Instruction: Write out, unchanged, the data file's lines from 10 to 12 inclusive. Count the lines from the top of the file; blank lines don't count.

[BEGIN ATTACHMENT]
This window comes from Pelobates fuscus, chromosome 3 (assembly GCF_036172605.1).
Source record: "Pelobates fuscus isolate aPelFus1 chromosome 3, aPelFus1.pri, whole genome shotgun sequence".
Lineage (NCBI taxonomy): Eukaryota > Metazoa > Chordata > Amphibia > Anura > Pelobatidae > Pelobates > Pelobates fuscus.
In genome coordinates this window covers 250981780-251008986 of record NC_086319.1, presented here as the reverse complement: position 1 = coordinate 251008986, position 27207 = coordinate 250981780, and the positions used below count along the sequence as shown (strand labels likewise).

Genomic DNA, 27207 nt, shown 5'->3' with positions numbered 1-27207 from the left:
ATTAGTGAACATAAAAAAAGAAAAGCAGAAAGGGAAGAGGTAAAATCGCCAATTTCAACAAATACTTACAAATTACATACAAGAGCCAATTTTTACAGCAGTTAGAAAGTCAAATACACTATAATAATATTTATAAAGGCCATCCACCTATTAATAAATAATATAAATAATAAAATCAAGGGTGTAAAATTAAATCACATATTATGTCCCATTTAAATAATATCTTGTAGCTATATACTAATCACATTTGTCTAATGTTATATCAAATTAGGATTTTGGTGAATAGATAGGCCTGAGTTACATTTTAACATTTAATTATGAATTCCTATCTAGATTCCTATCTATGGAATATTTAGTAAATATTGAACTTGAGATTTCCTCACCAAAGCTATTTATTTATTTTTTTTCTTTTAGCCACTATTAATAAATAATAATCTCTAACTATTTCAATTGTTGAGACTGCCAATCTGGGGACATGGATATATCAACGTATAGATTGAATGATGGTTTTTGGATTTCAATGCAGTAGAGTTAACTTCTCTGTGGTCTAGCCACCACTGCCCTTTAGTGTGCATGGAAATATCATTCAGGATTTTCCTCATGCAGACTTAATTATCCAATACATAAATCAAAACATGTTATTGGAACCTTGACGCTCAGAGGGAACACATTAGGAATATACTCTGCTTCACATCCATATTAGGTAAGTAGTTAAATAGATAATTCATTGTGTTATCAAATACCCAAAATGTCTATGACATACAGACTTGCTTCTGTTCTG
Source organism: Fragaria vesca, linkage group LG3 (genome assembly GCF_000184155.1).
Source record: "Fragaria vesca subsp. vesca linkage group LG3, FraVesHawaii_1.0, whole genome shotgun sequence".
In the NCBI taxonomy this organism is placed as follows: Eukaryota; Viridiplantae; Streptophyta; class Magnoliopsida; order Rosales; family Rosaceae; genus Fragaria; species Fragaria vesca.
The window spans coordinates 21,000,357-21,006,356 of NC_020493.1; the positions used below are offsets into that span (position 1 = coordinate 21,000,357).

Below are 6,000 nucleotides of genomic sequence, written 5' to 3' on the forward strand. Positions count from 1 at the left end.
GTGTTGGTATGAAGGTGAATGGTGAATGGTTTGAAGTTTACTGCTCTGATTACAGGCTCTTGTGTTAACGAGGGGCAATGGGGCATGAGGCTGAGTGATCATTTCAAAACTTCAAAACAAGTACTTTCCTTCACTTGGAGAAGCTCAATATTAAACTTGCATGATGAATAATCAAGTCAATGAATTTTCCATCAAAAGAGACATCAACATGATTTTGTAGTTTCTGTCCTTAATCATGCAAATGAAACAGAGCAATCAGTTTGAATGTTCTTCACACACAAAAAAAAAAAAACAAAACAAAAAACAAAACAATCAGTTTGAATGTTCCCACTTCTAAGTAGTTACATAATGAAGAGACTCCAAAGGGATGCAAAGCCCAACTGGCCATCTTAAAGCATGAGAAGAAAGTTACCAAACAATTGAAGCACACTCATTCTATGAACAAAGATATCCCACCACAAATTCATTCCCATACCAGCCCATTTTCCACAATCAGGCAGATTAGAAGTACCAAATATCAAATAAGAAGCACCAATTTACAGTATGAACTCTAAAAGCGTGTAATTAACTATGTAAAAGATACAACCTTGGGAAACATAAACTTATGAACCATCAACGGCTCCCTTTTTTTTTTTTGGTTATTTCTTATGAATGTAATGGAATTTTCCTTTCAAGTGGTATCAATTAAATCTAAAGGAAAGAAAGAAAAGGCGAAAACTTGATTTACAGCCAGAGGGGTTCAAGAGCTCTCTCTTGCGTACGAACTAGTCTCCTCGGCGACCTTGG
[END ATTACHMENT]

The window spans coordinates 21,000,357-21,006,356 of NC_020493.1; the positions used below are offsets into that span (position 1 = coordinate 21,000,357).

Below are 6,000 nucleotides of genomic sequence, written 5' to 3' on the forward strand. Positions count from 1 at the left end.
GTGTTGGTATGAAGGTGAATGGTGAATGGTTTGAAGTTTACTGCTCTGATTACAGGCTCTTGTGTTAACGAGGGGCAATGGGGCATGAGGCTGAGTGATCATTTCAAAACTTCAAAACAAGTACTTTCCTTCACTTGGAGAAGCTCAATATTAAACTTGCATGATGAATAATCAAGTCAATGAATTTTCCATCAAAAGAGACATCAACATGATTTTGTAGTTTCTGTCCTTAATCATGCAAATGAAACAGAGCAATCAGTTTGAATGTTCTTCACACACAAAAAAAAAAAAACAAAACAAAAAACAAAACAATCAGTTTGAATGTTCCCACTTCTAAGTAGTTACATAATGAAGAGACTCCAAAGGGATGCAAAGCCCAACTGGCCATCTTAAAGCATGAGAAGAAAGTTACCAAACAATTGAAGCACACTCATTCTATGAACAAAGATATCCCACCACAAATTCATTCCCATACCAGCCCATTTTCCACAATCAGGCAGATTAGAAGTACCAAATATCAAATAAGAAGCACCAATTTACAGTATGAACTCTAAAAGCGTGTAATTAACTATGTAAAAGATACAACCTTGGGAAACATAAACTTATGAACCATCAACGGCTCCCTTTTTTTTTTTTGGTTATTTCTTATGAATGTAATGGAATTTTCCTTTCAAGTGGTATCAATTAAATCTAAAGGAAAGAAAGAAAAGGCGAAAACTTGATTTACAGCCAGAGGGGTTCAAGAGCTCTCTCTTGCGTACGAACTAGTCTCCTCGGCGACCTTGG